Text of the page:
The North Carolina Art Museum opened the Frida Kahlo, Diego Rivera, and Mexican Modernism on October 26, 2019. The pieces featured in this exhibit are from the Jacques and Natasha Gelman collection, named after two people who became very close with both Kahlo and Rivera.
The exhibit features pieces from both artists, a timeline of their lives and even a replica of La Casa Azul, Kahlo and Rivera’s home in Coyoacán, Mexico. Since their works are so dispersed around the globe, only a few central pieces are shown at the exhibit.
The first piece in the exhibit is an ofrenda, or an altar used in Day of the Dead celebrations. Guests may write messages to loved ones who have passed or to the artists themselves.
Following the ofrenda is one of Kahlo’s more famous pieces, “Self Portrait as a Tehuana”, which depicts her with Rivera on her forehead. This piece introduces the viewers to Kahlo and Rivera’s complex and turbulent marriage that is an apparent theme throughout the exhibit, as it was a major part of both of their lives.
After the painting comes a timeline of Kahlo’s life, including her time with Rivera. While her paintings are dispersed throughout, the timeline highlights different photos taken of Kahlo, showing her life outside of her paintings and showing a side of her that many don’t see.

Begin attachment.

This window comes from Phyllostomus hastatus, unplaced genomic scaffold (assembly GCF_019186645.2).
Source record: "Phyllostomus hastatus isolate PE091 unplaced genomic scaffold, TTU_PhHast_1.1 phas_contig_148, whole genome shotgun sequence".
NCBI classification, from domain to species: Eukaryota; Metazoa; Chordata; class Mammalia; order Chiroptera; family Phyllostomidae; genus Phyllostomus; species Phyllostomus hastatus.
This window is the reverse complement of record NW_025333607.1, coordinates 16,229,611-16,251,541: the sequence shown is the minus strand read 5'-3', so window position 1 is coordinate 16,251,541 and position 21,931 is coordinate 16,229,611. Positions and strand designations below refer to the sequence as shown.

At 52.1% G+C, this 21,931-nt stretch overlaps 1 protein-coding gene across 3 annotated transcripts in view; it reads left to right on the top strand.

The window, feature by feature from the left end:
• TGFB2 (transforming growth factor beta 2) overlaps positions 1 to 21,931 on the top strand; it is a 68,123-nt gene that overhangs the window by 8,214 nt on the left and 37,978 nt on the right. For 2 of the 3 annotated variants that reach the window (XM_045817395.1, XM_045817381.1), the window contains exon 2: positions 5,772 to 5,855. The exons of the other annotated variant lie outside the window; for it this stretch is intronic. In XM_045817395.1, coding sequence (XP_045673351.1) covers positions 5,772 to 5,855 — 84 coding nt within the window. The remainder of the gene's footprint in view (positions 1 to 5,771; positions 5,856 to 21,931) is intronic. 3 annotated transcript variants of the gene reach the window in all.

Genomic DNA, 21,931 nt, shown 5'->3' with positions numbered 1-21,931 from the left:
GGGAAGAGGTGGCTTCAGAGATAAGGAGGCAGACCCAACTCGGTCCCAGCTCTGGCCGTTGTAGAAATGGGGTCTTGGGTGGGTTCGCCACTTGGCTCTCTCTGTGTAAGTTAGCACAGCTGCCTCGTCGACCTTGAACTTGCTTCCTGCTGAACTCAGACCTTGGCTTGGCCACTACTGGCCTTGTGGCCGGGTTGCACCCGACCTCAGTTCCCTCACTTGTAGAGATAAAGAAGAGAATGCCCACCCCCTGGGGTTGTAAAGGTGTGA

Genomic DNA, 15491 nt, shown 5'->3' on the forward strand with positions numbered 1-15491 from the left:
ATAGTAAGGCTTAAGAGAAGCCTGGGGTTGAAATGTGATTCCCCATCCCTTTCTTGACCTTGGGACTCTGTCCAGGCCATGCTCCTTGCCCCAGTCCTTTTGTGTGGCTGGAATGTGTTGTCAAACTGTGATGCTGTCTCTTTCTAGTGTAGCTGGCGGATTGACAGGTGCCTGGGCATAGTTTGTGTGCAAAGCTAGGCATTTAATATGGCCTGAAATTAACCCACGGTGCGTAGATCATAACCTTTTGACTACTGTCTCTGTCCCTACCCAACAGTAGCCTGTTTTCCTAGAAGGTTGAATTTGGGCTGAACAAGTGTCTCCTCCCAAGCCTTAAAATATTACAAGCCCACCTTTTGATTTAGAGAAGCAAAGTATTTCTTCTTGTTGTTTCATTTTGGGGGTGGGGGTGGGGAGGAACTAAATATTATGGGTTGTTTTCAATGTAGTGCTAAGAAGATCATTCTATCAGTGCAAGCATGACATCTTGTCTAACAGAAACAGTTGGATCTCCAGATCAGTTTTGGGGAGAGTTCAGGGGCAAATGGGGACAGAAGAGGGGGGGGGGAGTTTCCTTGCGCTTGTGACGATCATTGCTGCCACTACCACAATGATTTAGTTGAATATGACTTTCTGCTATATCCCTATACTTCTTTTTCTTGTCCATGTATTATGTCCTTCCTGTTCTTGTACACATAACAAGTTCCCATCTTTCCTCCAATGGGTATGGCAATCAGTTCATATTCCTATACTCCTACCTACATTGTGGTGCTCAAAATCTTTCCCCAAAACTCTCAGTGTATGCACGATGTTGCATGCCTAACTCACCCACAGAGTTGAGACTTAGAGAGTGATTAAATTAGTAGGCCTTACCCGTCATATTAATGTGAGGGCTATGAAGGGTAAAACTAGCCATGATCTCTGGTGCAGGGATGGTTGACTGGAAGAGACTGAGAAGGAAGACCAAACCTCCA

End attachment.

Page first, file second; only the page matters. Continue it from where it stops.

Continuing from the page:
Throughout the timeline, Kahlo is seen wearing traditional Mexican clothing in many of the pictures. Based on these photos, the museum created replicas of the outfits which were displayed on a stand with placards explaining the different traditional pieces.
Coming after the timeline is the replica of La Casa Azul. The room highlights different aspects of Kahlo and Rivera’s personal lives. Throughout different pictures, writings from Kahlo’s journals are projected onto the wall, revealing her thoughts and artistic process. Attached to the ceiling is a mirror which imitates the mirror Kahlo had installed above her bed so she could paint after a streetcar accident that left her bedridden for long periods of time. On the floor in the room, there is a message that is reflected in the mirror to say “Despierta Corazón Dormido,” or “Wake Up, Sleepy Heart.”
At the time these artists were alive, Rivera’s art was far more popular than Kahlo’s. However, since her death, Kahlo’s art has quickly garnered much more popularity and attention from people across the world.
This exhibit tackles that “Fridamania” in a refreshing way by providing context outside of her most famous pieces. It reminds the audience that Kahlo shouldn’t only be recognized for her art and to identify the different complexities of her personal and political life that make her a well-rounded person, not just a painter.
While showing some of her more recognizable pieces, the exhibit highlights the less known side of Kahlo, displaying her drawings and sketches, journal entries, along with personal photos. The Frida Kahlo, Diego Rivera, and Mexican Modernism exhibit will remain open until January 19, 2020.